08 Jun

Eliminate These Uses

Posted by Jenna, Under Uncategorized

Somehow, we as a culture were able to do it. The “N” word is offensive, it targets a specific group of people and attempts to describe how worthless someone thinks they are (well, unless it’s used by the people within that group but that’s another post for another day), and we as a culture have virtually eliminated it’s use in public settings. If you were to hear someone using that word to describe someone, you would recoil in shock, no? It’s a disgusting and low thing to do, and we all agree it should be stopped.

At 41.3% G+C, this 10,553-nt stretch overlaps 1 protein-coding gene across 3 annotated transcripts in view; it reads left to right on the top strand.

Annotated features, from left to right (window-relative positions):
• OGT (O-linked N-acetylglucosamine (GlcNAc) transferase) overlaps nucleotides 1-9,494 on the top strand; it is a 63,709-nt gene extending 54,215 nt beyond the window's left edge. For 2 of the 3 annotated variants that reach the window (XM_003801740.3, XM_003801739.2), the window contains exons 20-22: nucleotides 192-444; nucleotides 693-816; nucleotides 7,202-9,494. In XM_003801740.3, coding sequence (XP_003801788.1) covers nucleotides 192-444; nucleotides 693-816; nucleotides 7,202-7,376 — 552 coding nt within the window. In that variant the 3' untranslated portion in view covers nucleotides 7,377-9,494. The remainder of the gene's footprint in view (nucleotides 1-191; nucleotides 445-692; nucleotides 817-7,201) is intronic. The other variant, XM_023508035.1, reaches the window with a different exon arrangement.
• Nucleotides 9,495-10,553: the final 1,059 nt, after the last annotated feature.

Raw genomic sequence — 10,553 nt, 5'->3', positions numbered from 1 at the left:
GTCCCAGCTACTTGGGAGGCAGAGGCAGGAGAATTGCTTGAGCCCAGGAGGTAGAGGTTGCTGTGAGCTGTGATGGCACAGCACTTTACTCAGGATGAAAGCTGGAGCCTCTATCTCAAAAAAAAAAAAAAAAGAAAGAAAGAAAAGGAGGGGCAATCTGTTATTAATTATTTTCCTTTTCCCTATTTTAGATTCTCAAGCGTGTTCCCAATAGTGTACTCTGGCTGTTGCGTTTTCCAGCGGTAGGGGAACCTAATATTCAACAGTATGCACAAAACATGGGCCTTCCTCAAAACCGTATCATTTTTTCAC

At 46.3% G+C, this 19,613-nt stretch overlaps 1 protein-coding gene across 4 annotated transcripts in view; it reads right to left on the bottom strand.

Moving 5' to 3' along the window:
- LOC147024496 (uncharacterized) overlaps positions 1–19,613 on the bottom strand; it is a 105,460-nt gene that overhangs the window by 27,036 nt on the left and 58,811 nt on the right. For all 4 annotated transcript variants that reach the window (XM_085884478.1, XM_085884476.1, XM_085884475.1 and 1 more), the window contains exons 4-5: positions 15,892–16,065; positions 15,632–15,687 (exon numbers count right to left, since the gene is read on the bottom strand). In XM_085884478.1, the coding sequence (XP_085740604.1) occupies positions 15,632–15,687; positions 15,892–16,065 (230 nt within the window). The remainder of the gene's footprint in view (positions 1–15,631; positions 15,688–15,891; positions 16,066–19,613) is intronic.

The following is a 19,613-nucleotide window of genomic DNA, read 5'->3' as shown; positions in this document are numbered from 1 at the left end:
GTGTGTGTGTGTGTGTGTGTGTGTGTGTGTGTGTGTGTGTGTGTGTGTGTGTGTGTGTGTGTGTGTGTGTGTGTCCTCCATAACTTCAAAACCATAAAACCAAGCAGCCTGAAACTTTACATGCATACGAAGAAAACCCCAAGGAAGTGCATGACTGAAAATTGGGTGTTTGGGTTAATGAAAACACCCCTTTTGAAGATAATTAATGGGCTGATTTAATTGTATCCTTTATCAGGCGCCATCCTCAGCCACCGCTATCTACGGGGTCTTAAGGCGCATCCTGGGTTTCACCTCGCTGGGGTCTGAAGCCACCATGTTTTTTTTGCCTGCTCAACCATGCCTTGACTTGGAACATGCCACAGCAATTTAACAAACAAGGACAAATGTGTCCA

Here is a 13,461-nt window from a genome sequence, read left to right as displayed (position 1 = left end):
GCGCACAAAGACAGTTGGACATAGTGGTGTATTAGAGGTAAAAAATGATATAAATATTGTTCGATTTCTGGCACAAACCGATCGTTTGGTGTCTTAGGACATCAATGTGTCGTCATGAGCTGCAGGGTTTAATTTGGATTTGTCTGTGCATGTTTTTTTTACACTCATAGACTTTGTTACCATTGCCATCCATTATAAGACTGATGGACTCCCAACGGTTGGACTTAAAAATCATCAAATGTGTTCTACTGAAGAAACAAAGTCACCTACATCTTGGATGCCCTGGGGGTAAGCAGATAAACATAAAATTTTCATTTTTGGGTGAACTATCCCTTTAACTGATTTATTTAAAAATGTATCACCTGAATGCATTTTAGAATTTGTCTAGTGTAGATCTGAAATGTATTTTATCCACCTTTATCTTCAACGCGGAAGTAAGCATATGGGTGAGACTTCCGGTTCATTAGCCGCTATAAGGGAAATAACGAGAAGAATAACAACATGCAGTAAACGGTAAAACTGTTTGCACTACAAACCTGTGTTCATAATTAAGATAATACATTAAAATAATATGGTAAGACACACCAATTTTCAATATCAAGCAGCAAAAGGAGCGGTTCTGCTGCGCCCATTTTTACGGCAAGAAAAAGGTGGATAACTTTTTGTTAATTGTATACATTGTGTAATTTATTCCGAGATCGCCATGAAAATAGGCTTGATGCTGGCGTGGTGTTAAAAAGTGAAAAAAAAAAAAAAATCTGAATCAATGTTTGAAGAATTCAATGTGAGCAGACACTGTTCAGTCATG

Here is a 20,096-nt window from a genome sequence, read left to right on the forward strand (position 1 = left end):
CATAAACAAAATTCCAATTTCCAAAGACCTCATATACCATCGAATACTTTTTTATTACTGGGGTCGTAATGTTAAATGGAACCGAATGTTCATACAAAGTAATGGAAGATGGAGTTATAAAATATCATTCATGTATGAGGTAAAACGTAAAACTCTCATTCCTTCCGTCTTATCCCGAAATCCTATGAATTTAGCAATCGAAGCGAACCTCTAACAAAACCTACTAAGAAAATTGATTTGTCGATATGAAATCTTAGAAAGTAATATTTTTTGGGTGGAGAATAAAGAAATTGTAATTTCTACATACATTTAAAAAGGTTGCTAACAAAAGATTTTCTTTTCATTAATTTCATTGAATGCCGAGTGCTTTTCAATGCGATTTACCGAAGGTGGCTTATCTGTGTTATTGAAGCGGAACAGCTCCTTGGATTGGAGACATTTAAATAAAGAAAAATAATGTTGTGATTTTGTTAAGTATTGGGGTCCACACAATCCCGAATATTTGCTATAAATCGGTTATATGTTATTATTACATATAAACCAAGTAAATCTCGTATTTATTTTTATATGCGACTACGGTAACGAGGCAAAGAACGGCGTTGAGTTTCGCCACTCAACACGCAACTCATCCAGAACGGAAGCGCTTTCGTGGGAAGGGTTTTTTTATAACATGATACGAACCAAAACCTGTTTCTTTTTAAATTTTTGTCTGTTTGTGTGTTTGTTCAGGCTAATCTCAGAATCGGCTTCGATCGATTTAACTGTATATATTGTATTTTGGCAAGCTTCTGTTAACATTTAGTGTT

There are some other words that need to be eliminated from our casual speech. Specifically the words

retard

and

gay

when used to describe things we find stupid/idiotic/offensive/ugly/worthless/etc.

I admit, the LDS community, particularly in Utah, is awful about using these words in this way. I’m sure there are other subgroups out there doing this as well, but the LDS society is the one I am most familiar with. I wish I had the courage to stand up to my friends to their face and tell them how awful I think it is for them to use these words in this manner, but I’m worried about hurting or offending them if I tell them in person. So I’m taking the easy way out and declaring my abhorrence of the practice right here on my blog.